Applied as a spray, neem will smother certain pests on contact and will also prevent eggs from hatching. Neem oil is available both in concentrate (to be mixed with water) and in ready-to-use handheld spray bottles.
It is safe to use on both ornamental and edible crops and can be sprayed on herbs and vegetables up to the day of harvest.
Applying neem oil to a drought-stressed plant can burn the foliage, so water plants thoroughly before using it.
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Do You Mean Business When Tackling Garden Bugs? Then Neem Them!
Neem oil insecticide is often a great solution if you are having problems with insects, mites, or fungi bothering your plants.
What organic gardeners love about it is that it is safe to use: It will not harm you, your kids, your pets, or your livestock.
It is safe even for most wildlife, its insecticidal properties being targeted to specific pests that damage garden plants. Learn examples of pests that neem is effective against.
Neem oil is pressed the seeds obtained from neem trees. The botanical name for this tree is Azadirachta indica. The tree is a broadleaf evergreen that is indigenous to India and adjacent areas. The tree belongs to the mahogany family and commonly becomes 50 to 60 feet tall.
In addition to its use as an organic insecticide spray, this oil has been used medicinally and in the cosmetics industry. Neem oil and the tree from which it is derived are so called from the Sanskrit, nimba.
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One seller of the product, Dyna-Gro, explains how it works as an organic insecticide: “It disrupts insects' hormonal balance so they die before they molt to the next life stage.”
The National Pesticide Information Center states, “Neem oil is made of many components. Azadirachtin is the most active. It reduces insect feeding and acts as a repellent. It also interferes with insect hormone systems, making it harder for insects to grow and lay eggs.”
According to the EPA, “Azadirachtin acts in the following ways: It deters certain insects, such as locusts, from feeding and it interferes with the normal life cycle of insects, including feeding, molting, mating, and egg-laying.” Just how much Azadirachtin a product you buy off the shelf contains is not, however, always readily apparent; the label may refer to “other ingredients,” then fail to specify.
The Monterey Bay Spice Company sells a “70% Neem Oil” product. The OMRI on the container stands for “Organic Materials Review Institute.” In the organic gardening community, an OMRI listing lends a product credibility. Monterey Bay supplies the following instructions for application:
- Mix the neem oil at the rate of 2 tablespoons (1 ounce) per gallon of water. Mix the solution thoroughly.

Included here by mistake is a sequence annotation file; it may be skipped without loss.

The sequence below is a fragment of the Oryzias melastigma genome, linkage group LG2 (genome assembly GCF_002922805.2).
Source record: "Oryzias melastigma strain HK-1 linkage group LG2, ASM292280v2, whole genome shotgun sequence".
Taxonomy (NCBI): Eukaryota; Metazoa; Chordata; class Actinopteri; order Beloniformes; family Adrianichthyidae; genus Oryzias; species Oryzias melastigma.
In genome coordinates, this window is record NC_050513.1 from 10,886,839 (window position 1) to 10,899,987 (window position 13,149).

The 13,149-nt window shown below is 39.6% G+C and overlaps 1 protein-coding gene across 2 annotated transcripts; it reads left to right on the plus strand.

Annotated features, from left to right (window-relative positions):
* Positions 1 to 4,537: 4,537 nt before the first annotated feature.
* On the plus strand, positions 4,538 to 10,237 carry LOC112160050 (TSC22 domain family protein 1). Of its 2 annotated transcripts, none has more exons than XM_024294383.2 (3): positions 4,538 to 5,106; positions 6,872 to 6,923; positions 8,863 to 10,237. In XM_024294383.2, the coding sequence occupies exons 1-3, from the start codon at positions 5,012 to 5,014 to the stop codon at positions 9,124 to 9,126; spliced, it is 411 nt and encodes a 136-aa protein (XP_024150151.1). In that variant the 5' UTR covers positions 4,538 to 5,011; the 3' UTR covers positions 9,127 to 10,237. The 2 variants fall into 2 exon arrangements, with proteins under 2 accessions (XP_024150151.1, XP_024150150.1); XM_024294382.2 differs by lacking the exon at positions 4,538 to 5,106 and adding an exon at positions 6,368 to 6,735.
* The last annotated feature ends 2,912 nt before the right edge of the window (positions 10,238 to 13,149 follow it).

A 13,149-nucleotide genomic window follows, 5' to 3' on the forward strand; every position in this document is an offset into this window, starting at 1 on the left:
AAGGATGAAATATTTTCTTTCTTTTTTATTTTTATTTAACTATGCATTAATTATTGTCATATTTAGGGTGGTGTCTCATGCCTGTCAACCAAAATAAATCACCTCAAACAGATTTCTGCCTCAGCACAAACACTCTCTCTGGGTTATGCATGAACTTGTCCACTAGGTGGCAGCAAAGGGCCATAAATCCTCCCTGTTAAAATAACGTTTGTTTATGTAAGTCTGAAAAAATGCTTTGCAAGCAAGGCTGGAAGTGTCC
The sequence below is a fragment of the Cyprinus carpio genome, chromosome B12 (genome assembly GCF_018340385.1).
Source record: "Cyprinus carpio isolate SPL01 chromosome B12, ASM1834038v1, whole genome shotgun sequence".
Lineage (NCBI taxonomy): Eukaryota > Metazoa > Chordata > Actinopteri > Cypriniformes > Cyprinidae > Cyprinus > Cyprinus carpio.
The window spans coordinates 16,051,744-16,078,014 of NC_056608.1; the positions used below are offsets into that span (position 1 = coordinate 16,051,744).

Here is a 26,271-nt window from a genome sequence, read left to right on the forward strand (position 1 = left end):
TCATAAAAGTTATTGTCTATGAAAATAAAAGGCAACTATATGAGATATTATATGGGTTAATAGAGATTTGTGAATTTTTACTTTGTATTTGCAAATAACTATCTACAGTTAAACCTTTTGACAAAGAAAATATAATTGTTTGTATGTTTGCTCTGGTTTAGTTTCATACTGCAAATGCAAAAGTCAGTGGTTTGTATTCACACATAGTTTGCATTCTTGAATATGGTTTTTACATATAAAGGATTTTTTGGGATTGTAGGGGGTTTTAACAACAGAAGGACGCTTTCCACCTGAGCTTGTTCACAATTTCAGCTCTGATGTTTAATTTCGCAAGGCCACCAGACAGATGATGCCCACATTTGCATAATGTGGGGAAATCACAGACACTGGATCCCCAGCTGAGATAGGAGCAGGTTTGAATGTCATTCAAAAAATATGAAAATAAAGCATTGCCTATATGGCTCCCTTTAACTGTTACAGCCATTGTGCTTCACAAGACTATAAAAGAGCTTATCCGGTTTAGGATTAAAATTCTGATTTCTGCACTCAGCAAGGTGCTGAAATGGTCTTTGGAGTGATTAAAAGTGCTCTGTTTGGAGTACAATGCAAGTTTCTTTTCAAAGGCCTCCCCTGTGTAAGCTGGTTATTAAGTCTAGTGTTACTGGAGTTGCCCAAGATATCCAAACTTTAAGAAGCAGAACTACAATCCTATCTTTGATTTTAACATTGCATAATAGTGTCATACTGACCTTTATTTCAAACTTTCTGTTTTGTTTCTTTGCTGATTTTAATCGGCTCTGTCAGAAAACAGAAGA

- Spray all plant surfaces (including undersides of leaves) until completely wet.
A great sprayer to use to apply neem oil on plants is Garden Gorilla. This company puts out one of the easiest garden sprayers to use.
When applied as a preventative, neem oil should be applied on a 7- to 14-day schedule according to the manufacturers of 70% neem Oil. To control a pest or disease already present, they recommend an application on a 7-day schedule.
Neem oil insecticide kills some pests after they have eaten leaves sprayed with it, while it repels others with its strong smell. Neem oil is used to control many pests, including whitefly, aphids, Japanese beetles, moth larvae, scale, and spider mites.
As it kills mites, which are not insects but, instead, related to spiders and ticks, it is listed as a “miticide.
” Sprays containing clarified hydrophobic extract of neem oil are also used as fungicides against rust, black spot, mildew, leaf spot, scab, anthracnose, blight, and botrytis.
Cappi Thompson / Moment / Getty Images
Besides being an organic insecticide, using this product allows you to target pests specifically as opposed to beneficial insects such as bees and lady beetles. By definition, “pests” are the insects eating your plants, and neem oil, when properly applied, kills an insect only if it ingests the sprayed foliage (bees and lady beetles do not eat plant leaves).
Neem oil poisoning: Case report of an adult with toxic encephalopathy
From: Department of Medicine, Pramukhswami Medical College, Karamsad, India
Find articles by Ajay Mishra
From: Department of Medicine, Pramukhswami Medical College, Karamsad, India
Find articles by Nikhil DaveAuthor information Copyright and License information DisclaimerCopyright : © Indian Journal of Critical Care Medicine
This is an open-access article distributed under the terms of the Creative Commons Attribution-Noncommercial-Share A 3.0 Unported, which permits unrestricted use, distribution, and reproduction in any medium, provided the original work is properly cited.
Neem oil has widespread use in Indian subcontinent due to its many bioactive properties. Azadirachtin, an active ingredient, is implicated in causing the effects seen in neem oil poisoning. Neem oil poisoning is rare in adults.
This report highlights the toxicity associated with neem oil poisoning in an elderly male. The patient presented with vomiting, seizures, metabolic acidosis, and toxic encephalopathy.
The patient recovered completely with symptomatic treatment.
Keywords: Neem oil, poisoning, toxic encephalopathy
Neem oil is a vegetable oil obtained from the seed kernels of Neem tree (Azadirachta indica), an evergreen of the tropics and sub-tropics. It is deep yellow in color and has garlic– odor. It contains active ingredients azadirachtin, nimbin, picrin, and sialin.
Azadirachtin, a complex tetranortriterpenoid, is implicated in causing the effects seen in neem oil poisoning. In children, neem oil is reported to cause toxic encephalopathy and Reye's– syndrome.